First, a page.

Facebook Knows You Better Than You Know YourselfFebruary 28th, 2017 |
Who do you think knows you best? Your best friend? Your mom? Your partner?
The fact is Facebook knows more about you or at least thinks it does than you probably think. From following your activity on the internet to cataloging your likes and shares, Facebook has gathered a vast wealth of characteristics to define each of their 1.86 billion monthly active users.
Every time you log into Facebook, every time you click “like” on a photo or send something via Messenger, you are giving Facebook data about yourself and your behavior.
How do they get their information?
Facebook uses a number of sources to determine who you are and what you’ll like, ad-wise. The easiest source of data is what you give them. When you fill out your profile information, when you “like” something, when you comment on a post, and when you share your location with Facebook you are actively giving them your profile. Facebook’s algorithm then uses this information to figure out which ads you’re most likely to respond to.
But these aren’t the only sources of Facebook information.
All of Facebook’s companies including Instagram, WhatsApp, and Oculus also receive and send pixel data.
So, what do they know?
Facebook wants your ads to be as relevant and as useful to you as possible. So, they allow advertisers to target you based on certain parameters. Apart from the information they gather from you on their own, they also allow marketers to target ads using data compiled by offline firms like Experian which gather profiles on people over the years through government and public records, contests, surveys, and private sources. In fact, there are about 98 current options for Facebook advertisers.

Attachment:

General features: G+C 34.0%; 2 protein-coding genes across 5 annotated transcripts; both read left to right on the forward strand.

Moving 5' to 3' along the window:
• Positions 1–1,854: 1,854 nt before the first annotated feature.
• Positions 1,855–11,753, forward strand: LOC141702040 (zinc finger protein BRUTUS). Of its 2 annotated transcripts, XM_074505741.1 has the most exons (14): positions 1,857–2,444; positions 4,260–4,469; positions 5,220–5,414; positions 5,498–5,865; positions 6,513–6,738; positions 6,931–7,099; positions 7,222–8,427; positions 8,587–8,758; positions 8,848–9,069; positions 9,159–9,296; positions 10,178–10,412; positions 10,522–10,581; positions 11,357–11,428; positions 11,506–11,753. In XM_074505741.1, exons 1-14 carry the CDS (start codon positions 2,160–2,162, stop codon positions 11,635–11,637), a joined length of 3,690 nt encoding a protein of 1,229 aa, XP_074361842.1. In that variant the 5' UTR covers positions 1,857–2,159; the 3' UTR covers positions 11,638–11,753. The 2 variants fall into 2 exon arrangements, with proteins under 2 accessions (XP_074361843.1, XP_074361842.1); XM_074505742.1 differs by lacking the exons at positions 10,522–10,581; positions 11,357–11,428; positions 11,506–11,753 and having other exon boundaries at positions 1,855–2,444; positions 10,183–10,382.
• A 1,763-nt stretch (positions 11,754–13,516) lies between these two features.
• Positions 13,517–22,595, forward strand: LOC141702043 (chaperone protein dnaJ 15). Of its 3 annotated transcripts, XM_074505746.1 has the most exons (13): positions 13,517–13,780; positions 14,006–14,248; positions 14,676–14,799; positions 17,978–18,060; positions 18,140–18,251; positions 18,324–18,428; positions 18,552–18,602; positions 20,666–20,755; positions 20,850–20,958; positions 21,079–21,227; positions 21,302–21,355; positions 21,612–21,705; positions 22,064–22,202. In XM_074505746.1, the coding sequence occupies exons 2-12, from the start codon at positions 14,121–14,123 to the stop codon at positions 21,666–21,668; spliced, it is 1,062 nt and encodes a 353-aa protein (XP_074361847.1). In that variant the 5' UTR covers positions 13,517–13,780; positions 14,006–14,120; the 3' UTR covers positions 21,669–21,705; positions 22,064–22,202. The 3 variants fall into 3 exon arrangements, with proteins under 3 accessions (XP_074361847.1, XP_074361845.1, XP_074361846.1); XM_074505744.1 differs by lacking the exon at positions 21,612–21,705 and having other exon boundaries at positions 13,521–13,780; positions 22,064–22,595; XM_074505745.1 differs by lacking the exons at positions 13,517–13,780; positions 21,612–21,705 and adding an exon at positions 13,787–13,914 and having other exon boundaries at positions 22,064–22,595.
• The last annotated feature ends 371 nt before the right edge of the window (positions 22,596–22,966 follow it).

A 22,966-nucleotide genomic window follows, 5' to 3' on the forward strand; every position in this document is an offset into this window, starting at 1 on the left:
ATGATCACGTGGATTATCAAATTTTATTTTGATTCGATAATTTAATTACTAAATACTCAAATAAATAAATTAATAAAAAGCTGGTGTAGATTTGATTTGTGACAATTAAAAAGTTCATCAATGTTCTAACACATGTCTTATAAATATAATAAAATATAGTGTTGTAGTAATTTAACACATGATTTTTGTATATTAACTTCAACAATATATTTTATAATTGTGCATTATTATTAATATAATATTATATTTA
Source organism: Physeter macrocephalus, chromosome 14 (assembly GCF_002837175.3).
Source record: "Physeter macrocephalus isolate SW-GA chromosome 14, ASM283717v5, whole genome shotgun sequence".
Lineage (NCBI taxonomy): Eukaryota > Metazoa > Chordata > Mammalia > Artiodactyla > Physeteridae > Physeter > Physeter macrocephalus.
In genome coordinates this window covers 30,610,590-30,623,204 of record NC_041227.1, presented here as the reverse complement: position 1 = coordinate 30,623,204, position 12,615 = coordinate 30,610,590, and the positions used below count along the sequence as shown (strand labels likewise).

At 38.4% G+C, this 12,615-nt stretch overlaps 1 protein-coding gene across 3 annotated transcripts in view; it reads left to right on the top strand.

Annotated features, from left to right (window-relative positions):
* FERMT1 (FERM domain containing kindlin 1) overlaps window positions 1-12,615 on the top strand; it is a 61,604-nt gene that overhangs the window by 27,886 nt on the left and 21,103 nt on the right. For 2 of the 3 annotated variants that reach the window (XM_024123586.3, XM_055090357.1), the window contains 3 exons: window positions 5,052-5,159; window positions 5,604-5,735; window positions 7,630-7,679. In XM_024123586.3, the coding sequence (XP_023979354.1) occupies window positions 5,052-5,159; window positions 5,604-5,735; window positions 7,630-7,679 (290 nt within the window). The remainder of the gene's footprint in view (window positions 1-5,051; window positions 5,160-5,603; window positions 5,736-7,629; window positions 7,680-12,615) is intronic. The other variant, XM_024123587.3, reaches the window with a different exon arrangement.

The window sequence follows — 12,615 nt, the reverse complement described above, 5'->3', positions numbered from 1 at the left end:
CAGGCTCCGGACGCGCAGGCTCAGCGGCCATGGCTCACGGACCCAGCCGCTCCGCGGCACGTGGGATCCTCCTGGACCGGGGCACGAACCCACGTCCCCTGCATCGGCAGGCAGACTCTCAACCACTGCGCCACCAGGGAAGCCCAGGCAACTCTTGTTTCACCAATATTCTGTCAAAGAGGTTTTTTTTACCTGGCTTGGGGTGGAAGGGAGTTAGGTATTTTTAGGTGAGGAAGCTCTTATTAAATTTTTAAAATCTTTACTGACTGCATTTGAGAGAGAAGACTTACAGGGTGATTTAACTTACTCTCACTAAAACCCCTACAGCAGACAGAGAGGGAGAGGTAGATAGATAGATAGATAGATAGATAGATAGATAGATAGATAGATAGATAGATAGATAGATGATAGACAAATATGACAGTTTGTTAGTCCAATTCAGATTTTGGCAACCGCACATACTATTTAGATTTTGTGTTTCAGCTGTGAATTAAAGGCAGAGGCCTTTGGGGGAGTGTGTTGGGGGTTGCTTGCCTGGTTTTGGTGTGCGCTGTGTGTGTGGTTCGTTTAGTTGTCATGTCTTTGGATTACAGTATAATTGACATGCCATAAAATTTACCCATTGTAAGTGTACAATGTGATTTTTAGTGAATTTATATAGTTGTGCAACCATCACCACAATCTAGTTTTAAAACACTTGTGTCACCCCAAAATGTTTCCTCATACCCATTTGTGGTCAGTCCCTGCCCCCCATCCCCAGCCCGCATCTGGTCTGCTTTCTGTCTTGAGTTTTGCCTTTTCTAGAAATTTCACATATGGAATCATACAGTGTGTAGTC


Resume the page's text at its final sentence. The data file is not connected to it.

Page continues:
These include anything from basics like location, age, gender, language, and education to more abstract parameters like motorcycle and timeshare ownership.
Facebook can even get eerily specific, allowing marketers to target users who have an anniversary within 30 days, those who live away from their hometown, those in long-distance relationships, and those who have recently moved.
Facebook even determines if you’re more conservative or liberal and allows advertisers to market to a certain political base.
Who you are, according to Facebook
It’s surprisingly easy to see just what information Facebook has on you. All you have to do is visit your ad preferences. You can also access this page by going to your Facebook settings, clicking ads on the left navigation, selecting “Ads based on my preferences”, and clicking the button that appears.
Your ad preferences can be seen from any device, but it’s easier to manage on a desktop or laptop screen.
Below the informational slider and box that says “Your info”, you’ll find the Interests section. Each image square represents an interest, and Facebook organizes your interests under various categories including business and industry, lifestyle and culture, sports, news, entertainments, people, and technology.
That’s it! A master list, or at least what they’re willing to share, of everything Facebook knows about you. All you have to do is go through this list. If you see something that you think shouldn’t belong – or you’d rather not have belong – just click the “X” that appears in the upper-right corner of the square when you hover over it. This should remove or at least reduce any ads you see related to that content.
If you only want to see the information and not edit it, the non-profit news organization, ProPublica, has also built a Chrome extension to help users examine and analyze what Facebook has collected about them.
Who else knows this?
Facebook’s business model is built on giving advertisers and marketers the ability to micro-target users. But who has already received this data?
Once you’re done looking at your interests, scroll down further on that page and you can look at the “Advertisers” area. Here, you’ll see the Facebook advertisers that already have your contact information. You can remove any of these advertisers and Facebook allows you to actually hide ads from specific organizations or companies.